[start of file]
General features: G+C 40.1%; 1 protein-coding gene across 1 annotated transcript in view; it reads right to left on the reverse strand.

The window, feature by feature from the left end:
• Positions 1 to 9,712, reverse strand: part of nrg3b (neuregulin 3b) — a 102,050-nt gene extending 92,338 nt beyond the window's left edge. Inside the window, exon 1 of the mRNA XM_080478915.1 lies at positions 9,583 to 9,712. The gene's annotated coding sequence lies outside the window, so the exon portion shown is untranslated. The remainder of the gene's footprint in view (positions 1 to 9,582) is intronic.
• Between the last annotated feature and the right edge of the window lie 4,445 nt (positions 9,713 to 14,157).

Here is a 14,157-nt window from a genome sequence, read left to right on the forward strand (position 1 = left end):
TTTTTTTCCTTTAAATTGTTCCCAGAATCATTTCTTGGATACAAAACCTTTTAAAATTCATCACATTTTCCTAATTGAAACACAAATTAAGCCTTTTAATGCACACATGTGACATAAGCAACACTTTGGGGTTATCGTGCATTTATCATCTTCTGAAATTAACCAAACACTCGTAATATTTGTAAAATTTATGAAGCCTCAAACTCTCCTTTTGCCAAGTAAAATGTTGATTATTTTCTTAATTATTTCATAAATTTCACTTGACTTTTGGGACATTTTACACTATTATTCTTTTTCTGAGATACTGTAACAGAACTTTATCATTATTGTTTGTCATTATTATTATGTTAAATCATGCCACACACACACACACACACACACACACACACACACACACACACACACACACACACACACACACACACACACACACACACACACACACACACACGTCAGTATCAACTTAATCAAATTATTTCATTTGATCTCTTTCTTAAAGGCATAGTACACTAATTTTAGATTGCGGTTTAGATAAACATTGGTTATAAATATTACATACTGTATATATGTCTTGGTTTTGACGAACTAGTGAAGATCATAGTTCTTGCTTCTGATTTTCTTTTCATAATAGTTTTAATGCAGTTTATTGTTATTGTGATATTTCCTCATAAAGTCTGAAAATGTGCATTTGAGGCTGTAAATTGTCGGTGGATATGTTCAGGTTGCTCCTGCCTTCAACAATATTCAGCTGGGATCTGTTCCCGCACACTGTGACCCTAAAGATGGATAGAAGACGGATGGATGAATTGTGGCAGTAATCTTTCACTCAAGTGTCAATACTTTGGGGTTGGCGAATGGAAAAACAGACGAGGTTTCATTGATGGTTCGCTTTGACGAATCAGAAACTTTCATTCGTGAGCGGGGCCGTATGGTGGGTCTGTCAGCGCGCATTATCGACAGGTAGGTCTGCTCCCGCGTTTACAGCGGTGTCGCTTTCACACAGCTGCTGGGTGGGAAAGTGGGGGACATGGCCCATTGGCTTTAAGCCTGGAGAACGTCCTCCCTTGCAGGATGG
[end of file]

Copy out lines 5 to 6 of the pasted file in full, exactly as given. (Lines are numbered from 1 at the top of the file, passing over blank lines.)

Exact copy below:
Here is a 14,157-nt window from a genome sequence, read left to right on the forward strand (position 1 = left end):
TTTTTTTCCTTTAAATTGTTCCCAGAATCATTTCTTGGATACAAAACCTTTTAAAATTCATCACATTTTCCTAATTGAAACACAAATTAAGCCTTTTAATGCACACATGTGACATAAGCAACACTTTGGGGTTATCGTGCATTTATCATCTTCTGAAATTAACCAAACACTCGTAATATTTGTAAAATTTATGAAGCCTCAAACTCTCCTTTTGCCAAGTAAAATGTTGATTATTTTCTTAATTATTTCATAAATTTCACTTGACTTTTGGGACATTTTACACTATTATTCTTTTTCTGAGATACTGTAACAGAACTTTATCATTATTGTTTGTCATTATTATTATGTTAAATCATGCCACACACACACACACACACACACACACACACACACACACACACACACACACACACACACACACACACACACACACACACACACACACACACACGTCAGTATCAACTTAATCAAATTATTTCATTTGATCTCTTTCTTAAAGGCATAGTACACTAATTTTAGATTGCGGTTTAGATAAACATTGGTTATAAATATTACATACTGTATATATGTCTTGGTTTTGACGAACTAGTGAAGATCATAGTTCTTGCTTCTGATTTTCTTTTCATAATAGTTTTAATGCAGTTTATTGTTATTGTGATATTTCCTCATAAAGTCTGAAAATGTGCATTTGAGGCTGTAAATTGTCGGTGGATATGTTCAGGTTGCTCCTGCCTTCAACAATATTCAGCTGGGATCTGTTCCCGCACACTGTGACCCTAAAGATGGATAGAAGACGGATGGATGAATTGTGGCAGTAATCTTTCACTCAAGTGTCAATACTTTGGGGTTGGCGAATGGAAAAACAGACGAGGTTTCATTGATGGTTCGCTTTGACGAATCAGAAACTTTCATTCGTGAGCGGGGCCGTATGGTGGGTCTGTCAGCGCGCATTATCGACAGGTAGGTCTGCTCCCGCGTTTACAGCGGTGTCGCTTTCACACAGCTGCTGGGTGGGAAAGTGGGGGACATGGCCCATTGGCTTTAAGCCTGGAGAACGTCCTCCCTTGCAGGATGG